US Vice President Kamala Harris on Thursday hailed Tanzania's leader Samia Suluhu Hassan as a "champion" of democracy, on the latest leg of her landmark trip to Africa.
Harris, the first Black person and first woman to be elected US vice president, spoke alongside Hassan, Tanzania's first female president who has been rolling back the authoritarian policies of her late predecessor John Magufuli.
Harris said the two would discuss democracy, good governance, long-term economic growth and the climate crisis during her visit to the East African country.
"On the subject of economic growth, good governance delivers predictability, stability and rules which businesses need to invest," Harris said.
"There is so much potential for growth here," she added.
Harris is on a three-nation trip to Africa, the latest push by the US to deepen its engagement with the continent to counter the growing influence of China and Russia.
Hassan’s political reforms
Hassan who marked her second year in office on March 19, has sought to turn the page on Magufuli's hard-line rule, which had tarnished Tanzania's reputation as a stable country in a troubled region.
Earlier this month, she vowed to restore competitive politics and jumpstart a stalled process to review the constitution, a long-held opposition demand.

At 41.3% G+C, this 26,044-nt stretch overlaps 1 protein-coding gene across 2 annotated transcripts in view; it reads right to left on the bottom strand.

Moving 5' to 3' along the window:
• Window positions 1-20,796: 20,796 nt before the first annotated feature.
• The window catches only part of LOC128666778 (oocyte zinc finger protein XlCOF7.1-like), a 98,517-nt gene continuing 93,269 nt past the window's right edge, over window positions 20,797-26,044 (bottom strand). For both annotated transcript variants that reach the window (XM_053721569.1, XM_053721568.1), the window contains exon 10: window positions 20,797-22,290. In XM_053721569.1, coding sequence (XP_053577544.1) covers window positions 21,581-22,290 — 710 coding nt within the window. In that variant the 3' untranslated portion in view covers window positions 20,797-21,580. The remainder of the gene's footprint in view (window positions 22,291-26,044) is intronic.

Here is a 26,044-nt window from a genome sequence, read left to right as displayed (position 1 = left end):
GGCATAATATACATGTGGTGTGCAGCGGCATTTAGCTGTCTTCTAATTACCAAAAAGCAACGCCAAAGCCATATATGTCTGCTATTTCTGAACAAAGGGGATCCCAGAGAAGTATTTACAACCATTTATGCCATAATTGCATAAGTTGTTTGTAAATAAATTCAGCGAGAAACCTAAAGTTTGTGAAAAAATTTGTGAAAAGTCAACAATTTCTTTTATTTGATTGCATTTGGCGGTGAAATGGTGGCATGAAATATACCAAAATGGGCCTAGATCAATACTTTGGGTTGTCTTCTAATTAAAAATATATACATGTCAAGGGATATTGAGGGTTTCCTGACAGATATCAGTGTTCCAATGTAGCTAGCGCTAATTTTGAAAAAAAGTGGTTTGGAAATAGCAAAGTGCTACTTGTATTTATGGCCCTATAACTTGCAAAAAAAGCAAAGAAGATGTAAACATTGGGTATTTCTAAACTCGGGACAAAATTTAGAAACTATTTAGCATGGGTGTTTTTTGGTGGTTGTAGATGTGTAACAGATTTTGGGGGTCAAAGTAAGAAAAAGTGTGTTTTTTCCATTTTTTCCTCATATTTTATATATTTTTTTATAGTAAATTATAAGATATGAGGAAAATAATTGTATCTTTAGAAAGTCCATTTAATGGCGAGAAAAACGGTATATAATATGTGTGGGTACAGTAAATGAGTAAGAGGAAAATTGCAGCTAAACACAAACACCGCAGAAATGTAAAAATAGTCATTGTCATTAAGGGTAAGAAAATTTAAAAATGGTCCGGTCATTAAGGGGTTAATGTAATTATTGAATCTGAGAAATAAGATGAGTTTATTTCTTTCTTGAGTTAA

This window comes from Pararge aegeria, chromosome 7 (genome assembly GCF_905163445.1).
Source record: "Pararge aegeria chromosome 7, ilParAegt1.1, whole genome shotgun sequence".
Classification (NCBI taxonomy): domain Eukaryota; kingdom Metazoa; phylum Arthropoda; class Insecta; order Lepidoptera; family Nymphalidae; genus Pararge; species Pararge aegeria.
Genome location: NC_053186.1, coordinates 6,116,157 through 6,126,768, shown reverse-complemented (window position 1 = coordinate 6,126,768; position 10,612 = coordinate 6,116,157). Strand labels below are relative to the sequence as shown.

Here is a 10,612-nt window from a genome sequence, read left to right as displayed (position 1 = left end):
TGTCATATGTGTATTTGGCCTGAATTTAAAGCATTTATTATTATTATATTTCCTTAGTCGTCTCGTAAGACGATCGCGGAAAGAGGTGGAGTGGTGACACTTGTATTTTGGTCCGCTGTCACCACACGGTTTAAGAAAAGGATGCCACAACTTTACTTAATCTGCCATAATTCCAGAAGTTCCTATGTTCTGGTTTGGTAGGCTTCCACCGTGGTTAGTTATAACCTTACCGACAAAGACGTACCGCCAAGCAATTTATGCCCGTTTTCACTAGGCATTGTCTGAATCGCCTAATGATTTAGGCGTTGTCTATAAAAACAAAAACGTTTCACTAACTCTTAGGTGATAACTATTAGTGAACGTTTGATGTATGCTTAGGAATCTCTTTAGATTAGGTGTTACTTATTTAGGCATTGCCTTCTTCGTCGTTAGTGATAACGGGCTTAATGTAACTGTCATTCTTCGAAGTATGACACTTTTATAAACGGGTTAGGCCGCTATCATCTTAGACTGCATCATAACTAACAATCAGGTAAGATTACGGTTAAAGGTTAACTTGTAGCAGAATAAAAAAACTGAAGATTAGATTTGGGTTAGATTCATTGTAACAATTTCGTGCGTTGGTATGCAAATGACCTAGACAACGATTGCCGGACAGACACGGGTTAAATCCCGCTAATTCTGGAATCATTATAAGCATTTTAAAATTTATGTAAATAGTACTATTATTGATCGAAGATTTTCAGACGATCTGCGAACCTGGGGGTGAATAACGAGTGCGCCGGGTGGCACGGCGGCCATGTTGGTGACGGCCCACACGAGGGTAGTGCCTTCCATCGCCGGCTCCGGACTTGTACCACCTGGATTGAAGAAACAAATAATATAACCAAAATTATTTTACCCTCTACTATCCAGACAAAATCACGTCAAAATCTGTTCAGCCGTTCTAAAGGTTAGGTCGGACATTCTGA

Hassan in January announced the lifting of a ban on political rallies, paving the way for the return later that month of opposition stalwart Tundu Lissu, after spending most of the past five years in exile.
TZ bomb victims commemorated
Harris on Thursday also laid a wreath at a memorial commemorating the August 1998 bombing of the US embassy in Dar es Salaam, Tanzania's economic hub.
The almost simultaneous attacks by al Qaeda in Tanzania and the US embassy in Kenya's capital Nairobi left more than 200 people dead and more than 5,000 wounded.
As she wrapped up the first leg of her trip in Ghana on Wednesday, Harris announced an initiative of more than $1 billion to improve women's empowerment in Africa.
In a speech on Tuesday in Ghana's capital Accra, she had noted three areas of focus Washington believes could benefit from more investments: women's empowerment, the digital economy as well as good governance and democracy.
"We are all in on Africa," she added, repeating US President Joe Biden's declaration at a US-Africa leaders' summit last year.
From Tanzania, Harris heads to Zambia on Friday.